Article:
Pitching dominates Giants' 2014 Draft board
Beginning with Beede, San Francisco uses 21 of 40 picks on arms
SAN FRANCISCO -- They own the third-lowest team ERA in the Majors, so finding quality pitching isn't much of an issue for the Giants these days.
But in baseball, more so than in any other professional sport, teams draft with a focus on the future rather the present. That might explain the Giants' selections this weekend in the First-Year Player Draft.
San Francisco selected right-hander Tyler Beede from Vanderbilt with their first-round pick (14th overall).
Beede went 8-7 with a 3.20 ERA and struggled a bit with his control this past season as a junior. In 2013, as a sophomore, he had a 2.10 ERA and was a 14-game winner.
From MLB.com's scouting report:
"When Beede is at his best, he can display three above-average pitches. His fastball usually operates around 92-94 mph and can clock as high as 97. His sharp curveball and his changeup both arrive in the low 80s, playing off his fastball well. The biggest question with Beede is whether he'll be able to harness his quality stuff. His delivery can get out of sync. He can be unhittable but also has problems finding the strike zone."
The Giants aren't the first team to use a first-round pick on Beede, who left roughly $2.5 million on the table when he declined to sign with Toronto after the 2011 Draft.
His gamble paid off, as the 14th pick of this year's Draft is slotted for $2,613,200.
The selection of Beede proved to be a sign of things to come, as San Francisco used 21 of its 40 selections on pitchers.
But they also added a batterymate for their new arms, selecting catcher Aramis Garcia from Florida International in the second round.
From the scouting report on Garcia:
"Garcia has developed into one of the best college catchers in the country. He earns praise for his makeup and intelligence, traits that helped him win the 2013 Sun Belt Commissioner's Award for his athletic and academic achievements. Garcia has a mature approach at the plate and makes contact well with his short, compact stroke. His swing is more geared to hitting line drives, but scouts believe he can add more strength to his lean frame and hit for more power as a result. Though scouts prefer his bat to his glove, Garcia is a solid defender."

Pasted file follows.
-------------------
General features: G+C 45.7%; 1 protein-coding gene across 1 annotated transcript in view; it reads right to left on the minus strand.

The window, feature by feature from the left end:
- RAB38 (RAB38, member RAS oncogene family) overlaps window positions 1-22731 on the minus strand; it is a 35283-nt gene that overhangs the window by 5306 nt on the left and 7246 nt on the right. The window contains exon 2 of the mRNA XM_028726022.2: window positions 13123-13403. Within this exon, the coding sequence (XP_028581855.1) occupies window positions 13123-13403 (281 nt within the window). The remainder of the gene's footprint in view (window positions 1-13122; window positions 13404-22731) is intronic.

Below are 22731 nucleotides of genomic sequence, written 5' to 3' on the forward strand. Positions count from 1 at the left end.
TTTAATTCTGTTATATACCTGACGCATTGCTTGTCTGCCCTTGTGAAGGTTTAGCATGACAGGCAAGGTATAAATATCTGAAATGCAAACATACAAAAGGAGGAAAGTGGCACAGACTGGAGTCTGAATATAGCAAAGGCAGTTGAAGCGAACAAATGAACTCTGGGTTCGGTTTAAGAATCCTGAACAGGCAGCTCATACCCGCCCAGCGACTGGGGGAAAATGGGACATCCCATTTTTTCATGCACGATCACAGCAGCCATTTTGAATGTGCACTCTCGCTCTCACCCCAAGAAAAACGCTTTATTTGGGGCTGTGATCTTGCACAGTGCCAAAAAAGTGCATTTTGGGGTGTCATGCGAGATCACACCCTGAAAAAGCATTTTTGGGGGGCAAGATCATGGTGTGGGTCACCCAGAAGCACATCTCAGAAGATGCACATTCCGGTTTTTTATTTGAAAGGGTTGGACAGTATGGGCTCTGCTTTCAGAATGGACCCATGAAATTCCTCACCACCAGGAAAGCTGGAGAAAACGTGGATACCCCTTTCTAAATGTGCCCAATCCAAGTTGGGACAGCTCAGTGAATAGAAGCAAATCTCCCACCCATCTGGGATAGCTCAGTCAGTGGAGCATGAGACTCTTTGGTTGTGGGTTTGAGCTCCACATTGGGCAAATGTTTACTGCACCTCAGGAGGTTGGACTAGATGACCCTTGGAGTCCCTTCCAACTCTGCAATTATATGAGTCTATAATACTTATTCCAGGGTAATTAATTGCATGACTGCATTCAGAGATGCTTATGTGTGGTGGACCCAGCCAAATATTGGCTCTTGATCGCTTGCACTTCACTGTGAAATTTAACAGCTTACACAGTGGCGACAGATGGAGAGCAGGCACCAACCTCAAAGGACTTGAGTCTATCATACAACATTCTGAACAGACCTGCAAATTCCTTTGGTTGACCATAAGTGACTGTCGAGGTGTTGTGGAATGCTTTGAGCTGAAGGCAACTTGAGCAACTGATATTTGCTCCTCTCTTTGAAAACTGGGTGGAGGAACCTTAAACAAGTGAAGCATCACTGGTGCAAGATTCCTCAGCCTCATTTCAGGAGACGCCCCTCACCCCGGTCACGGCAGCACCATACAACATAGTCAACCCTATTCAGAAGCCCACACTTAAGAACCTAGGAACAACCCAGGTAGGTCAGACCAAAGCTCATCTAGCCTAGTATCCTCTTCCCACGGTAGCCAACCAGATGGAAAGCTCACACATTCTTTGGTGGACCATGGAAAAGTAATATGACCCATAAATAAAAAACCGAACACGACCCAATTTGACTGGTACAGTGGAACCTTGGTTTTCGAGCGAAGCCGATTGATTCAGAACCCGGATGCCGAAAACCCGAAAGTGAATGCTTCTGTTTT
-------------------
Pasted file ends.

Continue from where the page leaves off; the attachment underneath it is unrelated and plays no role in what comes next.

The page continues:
The Giants looked to the outfield for their third-round pick, taking Oregon State's Dylan Davis. Davis' mother defeated breast cancer 15 years ago, and her journey has served as inspiration throughout his life.
"Looking back at that right now and seeing what she's been through, it's helped my experience being able to work and cherish what I'm able to do," Davis said on Friday. "She's really showed me and my dad just how you can do anything if you work hard enough for it."
The Giants' Draft had a local flavor, as 12 of their picks were prospects from California colleges or high schools.
The familiarity extended beyond location, as a recognizable name appeared late on the team's list of selections: Benito Santiago Jr., the son of the former Giants backstop and five-time All-Star, selected in the 38th round.
MLB.com on the young Santiago:
"Santiago is built like a catcher and has good athleticism behind the plate. He has a strong arm, blocks balls well and is a confident receiver. Santiago's bat isn't as advanced as his glove. He has an inside-out swing and barrels up balls well. Santiago's approach lends itself more to hitting line drives than driving the ball. He earns praise for his leadership and understanding of the game."
Ryan Hood is an associate reporter for MLB.com. This story was not subject to the approval of Major League Baseball or its clubs.